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Early on, Tony Randall tells Rock Hudson that he has eight million dollars (in 1959). Corrected for inflation, in 2021, Randall's bank account would be equivalent to nearly $72M.
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Included among the American Film Institute's 1998 list of the 400 movies nominated for the Top 100 Greatest American Movies.
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Doris Day and Thelma Ritter would appear together again in Move Over, Darling (1963).
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Patricia Hitchcock was asked in an interview, if there was a film that her father, Alfred Hitchcock missed out on. She replied, "He wanting to direct Pillow Talk (1959)."
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The Mercedes Tony Randall drives is a 300 SL.
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The bathtub conversation scene gets an updated, quirky twist in the X Files episode "Hollywood A.D."
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The Four In Hand carriage scene makes a quick appearance in "That Touch of Mink," but in a different location. The plot, however, is pretty much the same
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Spoilers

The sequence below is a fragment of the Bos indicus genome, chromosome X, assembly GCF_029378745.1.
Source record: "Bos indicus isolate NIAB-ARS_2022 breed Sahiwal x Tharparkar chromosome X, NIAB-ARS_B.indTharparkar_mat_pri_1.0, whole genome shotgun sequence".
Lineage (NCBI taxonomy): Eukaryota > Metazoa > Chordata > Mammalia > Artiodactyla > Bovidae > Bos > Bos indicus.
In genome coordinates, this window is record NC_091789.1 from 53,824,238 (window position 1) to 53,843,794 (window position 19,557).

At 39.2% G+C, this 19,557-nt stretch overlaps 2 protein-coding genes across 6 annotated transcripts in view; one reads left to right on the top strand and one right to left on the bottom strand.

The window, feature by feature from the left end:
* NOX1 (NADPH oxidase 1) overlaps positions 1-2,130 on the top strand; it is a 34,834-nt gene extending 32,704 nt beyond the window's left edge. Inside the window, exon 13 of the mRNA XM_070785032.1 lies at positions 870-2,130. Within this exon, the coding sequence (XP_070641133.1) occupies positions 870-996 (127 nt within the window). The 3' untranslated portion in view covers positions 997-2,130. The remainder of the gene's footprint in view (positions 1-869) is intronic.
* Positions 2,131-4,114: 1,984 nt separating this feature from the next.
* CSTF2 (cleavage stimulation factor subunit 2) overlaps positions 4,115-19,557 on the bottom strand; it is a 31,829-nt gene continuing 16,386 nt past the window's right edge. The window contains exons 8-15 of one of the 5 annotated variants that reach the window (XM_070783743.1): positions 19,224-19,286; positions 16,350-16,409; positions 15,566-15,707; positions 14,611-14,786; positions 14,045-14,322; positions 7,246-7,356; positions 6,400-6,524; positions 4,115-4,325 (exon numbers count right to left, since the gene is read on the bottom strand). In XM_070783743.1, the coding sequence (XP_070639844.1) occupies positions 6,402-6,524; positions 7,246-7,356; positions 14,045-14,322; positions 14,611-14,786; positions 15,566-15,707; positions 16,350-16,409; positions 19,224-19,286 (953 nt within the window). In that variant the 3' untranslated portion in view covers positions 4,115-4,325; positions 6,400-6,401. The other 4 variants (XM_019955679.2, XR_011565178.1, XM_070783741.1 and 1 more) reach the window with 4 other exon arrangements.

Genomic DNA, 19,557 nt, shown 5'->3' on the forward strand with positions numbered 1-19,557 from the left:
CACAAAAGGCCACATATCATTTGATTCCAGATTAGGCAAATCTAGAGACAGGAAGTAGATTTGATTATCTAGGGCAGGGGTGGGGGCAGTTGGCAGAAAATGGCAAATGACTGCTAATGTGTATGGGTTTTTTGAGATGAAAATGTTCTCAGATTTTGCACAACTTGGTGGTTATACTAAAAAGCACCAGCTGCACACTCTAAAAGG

The trivia items below may give away important plot points.

The first scene that was shot was the one towards the end of the movie in which Rock Hudson drags Doris Day out of bed and carries her through the streets of New York to his apartment. After many takes, Hudson's arms were hurting, so they created a sort of sling which held Day in a crate-like device and hooked over Hudson's shoulders to evenly distribute her weight.
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The original had an abrupt ending: Jan used the special switch to lock the door to Brad's apartment and simply said, "All apartments look alike in the dark." This open ending was changed to have Brad and Jan get married and expecting a baby together.
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Allen Jenkins is mentioned in M*A*S*H: Rainbow Bridge (1974), as the bus driver for Mutiny on the Bus, a nod to this role as the elevator operator.
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This film and its follow-up Lover Come Back (1961) each borrows the main plot structure from a previous Doris Day film, Teacher's Pet (1958). In all three films, Day plays a professional single woman who is aware of--by reputation only--the male lead (Clark Gable or Rock Hudson). She despises him, so when he ultimately meets and is physically attracted to her, he knows he hasn't got a chance given how she feels about him. Since she only knows him by reputation, he assumes a false identity and pursues her. She falls in love with him and he with her. When she discovers who he really is, she rejects him, but the love that grew during their fake relationship proves stronger than any negative feelings she has for him.